AMSOIL presents Super Chevy 2011 Best of the Best National Champion
It's hard to imagine a car from the '50s being lightweight, but the 150 utility sedan was the featherweight of the lineup in its day. With a listed curb weight of 3,117 lbs, the front bench-seat-only model was only about 300 lbs heavier than its Corvette sibling. It was no wonder these models were ultra popular for racing. On the sales floor not so much though, as only 9,879 were built in '56, with only the Nomad seeing fewer units built among the '56 models.
Craig Smith had been a '56 nut ever since he got into the car hobby. Call it brotherly influence, since his two older siblings both had '56s they wrenched on with the help of their younger brother. But oddly enough, Craig never did own a '56, at least until he scored this one back in 2008.
To that point he had built a nice '62 Impala wagon, then a '71 Nova through Cassidy's Rod & Custom in New Caney, Texas. Father Mike Cassidy and his son Jeff crank out cool cars just outside Houston, and one day Mike treated Craig to a ride in a Tri-Five he had just finished with an Art Morrison chassis. Before the ride even ended Craig told Mike to start the order process for another Morrison chassis, he was putting the Nova up for sale and starting the hunt for a '56 to build.
The search took a little while, with Mike preaching patience to Craig that he would find the right car. At one point, Mike and Craig got a lead on a '56 that had been lurking around the Houston area for 25 years and had come to rest at a shop in south Houston. The then-owner, Joe Pigford, had plans to turn it into an old-school drag car. At first sight, Mike told Craig to buy the 150 however possible. After a week of negotiating, and telling Pigford what he planned to build, the deal was struck for Craig to take the '56 home—always a great feeling.
The super clean and unmolested classic was still running and driving, so getting it on the trailer was easy. While the new AME chassis was prepped along with motor and trans for installation, Craig enjoyed driving the 235/three-speed Tri-Five around to shows and cruises—that's how clean and solid it was. Finally the time came to park the car for the next stage of its life, and mating the body to the new chassis.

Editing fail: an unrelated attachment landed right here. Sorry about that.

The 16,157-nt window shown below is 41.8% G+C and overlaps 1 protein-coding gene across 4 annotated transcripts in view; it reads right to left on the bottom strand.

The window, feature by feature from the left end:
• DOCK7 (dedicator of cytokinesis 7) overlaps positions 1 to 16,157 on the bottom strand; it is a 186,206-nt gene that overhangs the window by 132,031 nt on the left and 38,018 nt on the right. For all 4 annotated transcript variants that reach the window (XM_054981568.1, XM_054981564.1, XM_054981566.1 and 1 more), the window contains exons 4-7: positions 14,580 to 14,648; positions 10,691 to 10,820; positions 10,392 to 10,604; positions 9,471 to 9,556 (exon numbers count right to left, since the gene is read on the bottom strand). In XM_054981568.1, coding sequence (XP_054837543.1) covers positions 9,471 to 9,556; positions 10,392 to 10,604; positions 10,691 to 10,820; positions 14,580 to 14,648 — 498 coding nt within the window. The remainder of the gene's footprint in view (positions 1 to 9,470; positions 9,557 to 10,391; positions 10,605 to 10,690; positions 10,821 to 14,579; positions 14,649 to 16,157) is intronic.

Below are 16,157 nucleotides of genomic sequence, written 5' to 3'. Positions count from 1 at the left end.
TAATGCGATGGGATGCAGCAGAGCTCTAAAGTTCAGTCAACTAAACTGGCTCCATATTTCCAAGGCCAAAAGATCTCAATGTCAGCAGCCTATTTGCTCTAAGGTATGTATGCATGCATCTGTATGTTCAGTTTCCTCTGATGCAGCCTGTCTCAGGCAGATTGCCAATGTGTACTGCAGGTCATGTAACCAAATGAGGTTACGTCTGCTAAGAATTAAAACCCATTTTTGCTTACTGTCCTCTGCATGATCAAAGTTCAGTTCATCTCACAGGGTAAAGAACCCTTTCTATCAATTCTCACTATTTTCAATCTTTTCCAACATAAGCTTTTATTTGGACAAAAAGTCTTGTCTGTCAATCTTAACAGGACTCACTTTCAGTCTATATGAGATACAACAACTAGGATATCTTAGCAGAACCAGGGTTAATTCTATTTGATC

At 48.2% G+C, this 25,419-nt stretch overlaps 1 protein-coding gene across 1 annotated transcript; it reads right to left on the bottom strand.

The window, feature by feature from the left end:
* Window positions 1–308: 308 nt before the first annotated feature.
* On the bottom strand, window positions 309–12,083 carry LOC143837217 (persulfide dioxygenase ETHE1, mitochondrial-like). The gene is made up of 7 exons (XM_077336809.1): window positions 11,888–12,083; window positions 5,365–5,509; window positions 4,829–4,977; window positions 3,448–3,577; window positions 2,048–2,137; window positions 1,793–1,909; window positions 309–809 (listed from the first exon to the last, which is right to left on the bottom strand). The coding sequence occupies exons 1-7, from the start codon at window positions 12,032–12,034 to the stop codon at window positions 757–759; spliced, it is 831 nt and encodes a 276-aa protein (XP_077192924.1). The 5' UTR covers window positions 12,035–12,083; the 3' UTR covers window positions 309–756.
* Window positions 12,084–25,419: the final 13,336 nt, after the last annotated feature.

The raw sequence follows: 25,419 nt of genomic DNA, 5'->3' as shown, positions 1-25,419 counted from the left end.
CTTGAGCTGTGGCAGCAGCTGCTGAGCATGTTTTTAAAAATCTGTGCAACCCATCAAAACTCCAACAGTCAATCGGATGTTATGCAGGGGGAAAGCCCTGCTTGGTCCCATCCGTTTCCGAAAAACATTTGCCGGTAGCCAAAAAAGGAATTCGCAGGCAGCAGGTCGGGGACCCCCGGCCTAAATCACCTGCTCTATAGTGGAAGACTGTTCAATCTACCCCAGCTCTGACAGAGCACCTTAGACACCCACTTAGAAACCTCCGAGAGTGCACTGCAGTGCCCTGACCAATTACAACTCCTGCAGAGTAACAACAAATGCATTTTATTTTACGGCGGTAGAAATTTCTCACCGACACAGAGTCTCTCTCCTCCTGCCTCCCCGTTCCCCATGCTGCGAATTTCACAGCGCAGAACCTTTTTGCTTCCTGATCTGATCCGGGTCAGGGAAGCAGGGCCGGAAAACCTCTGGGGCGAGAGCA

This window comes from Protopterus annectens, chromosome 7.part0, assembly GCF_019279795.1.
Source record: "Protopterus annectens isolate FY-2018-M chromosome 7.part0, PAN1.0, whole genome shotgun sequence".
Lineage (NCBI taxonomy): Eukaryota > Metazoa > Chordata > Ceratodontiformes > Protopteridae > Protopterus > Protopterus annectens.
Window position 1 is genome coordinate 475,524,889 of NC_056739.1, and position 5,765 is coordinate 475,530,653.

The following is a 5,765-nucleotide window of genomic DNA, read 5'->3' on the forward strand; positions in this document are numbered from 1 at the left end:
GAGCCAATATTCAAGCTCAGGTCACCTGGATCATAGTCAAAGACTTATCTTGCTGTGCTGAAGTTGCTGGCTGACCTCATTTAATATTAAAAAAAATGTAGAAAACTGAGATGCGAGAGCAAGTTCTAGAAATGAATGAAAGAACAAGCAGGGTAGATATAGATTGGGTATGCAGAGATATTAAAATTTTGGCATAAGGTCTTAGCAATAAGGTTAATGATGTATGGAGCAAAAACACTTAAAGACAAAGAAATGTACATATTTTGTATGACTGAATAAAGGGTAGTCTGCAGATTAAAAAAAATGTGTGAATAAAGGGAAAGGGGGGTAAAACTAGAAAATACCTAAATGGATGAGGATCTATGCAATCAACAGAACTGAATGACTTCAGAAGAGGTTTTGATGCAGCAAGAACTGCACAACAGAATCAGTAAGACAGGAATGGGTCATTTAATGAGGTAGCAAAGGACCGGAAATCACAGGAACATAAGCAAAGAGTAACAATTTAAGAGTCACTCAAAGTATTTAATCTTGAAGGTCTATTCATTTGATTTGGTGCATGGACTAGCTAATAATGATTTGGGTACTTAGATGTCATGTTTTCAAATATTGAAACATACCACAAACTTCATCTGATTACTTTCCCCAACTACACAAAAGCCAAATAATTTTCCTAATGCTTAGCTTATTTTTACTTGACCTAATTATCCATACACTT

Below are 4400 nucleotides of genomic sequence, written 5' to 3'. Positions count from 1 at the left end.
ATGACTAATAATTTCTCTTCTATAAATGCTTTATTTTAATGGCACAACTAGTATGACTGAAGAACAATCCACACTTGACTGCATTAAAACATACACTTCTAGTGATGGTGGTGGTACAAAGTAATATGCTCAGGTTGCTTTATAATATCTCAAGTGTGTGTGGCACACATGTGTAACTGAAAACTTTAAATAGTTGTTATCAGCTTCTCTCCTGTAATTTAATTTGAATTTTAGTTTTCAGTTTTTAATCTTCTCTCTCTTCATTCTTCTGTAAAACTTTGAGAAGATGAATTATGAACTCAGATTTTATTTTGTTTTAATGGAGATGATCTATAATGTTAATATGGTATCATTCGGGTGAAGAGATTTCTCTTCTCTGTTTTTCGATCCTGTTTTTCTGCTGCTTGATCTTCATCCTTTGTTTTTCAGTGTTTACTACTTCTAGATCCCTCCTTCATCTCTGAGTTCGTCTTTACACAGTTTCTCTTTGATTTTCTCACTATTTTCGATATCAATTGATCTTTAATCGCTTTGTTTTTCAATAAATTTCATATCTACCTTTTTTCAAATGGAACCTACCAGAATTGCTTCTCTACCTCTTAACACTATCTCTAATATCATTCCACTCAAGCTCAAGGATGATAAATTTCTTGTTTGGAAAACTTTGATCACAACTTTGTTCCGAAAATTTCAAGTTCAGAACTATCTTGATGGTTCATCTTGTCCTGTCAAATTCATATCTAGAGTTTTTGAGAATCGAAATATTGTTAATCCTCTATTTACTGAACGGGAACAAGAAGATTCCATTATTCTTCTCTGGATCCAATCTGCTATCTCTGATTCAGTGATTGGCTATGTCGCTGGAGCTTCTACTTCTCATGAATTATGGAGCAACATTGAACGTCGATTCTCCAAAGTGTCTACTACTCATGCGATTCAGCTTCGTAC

Here's where the story gets interesting. Originally the plan was to build a rat rod with faux patina, Mexican blanket seat covers, the whole grungy look in flat primer on top of the AME frame. The entire time leading up to the stripping of the car's body, Mike Cassidy had been working to convince Craig to go restomod instead since the '56 was in such beautiful shape. After seeing the body in bare steel and how great it really was, Craig was convinced, and Mike started the body prep for a full paintjob.
The color chosen was PPG Sun Burst metallic. Both of the '56s Craig's brothers (by this time deceased) had owned were Sierra Gold, so he wanted a color reminiscent of that. Once painted, all the original trim, now in pristine condition, was reinstalled and the body attached to its new skeleton.
Inside, the factory front bench was yanked and a pair of Pontiac Sunbird seats, re-covered in ultra leather, were bolted in place. Some had tried to convince Craig to install a rear seat, but knowing the car's rarity, he stood firm that his '56 would stay a two-seater. Duke's Upholstery in Porter, Texas, handled the interior installation down to the custom door panels and rear panels for the package area. Jeff Cassidy installed a Kenwood head unit pumping tunes through a Sony amplifier and Infinity speakers.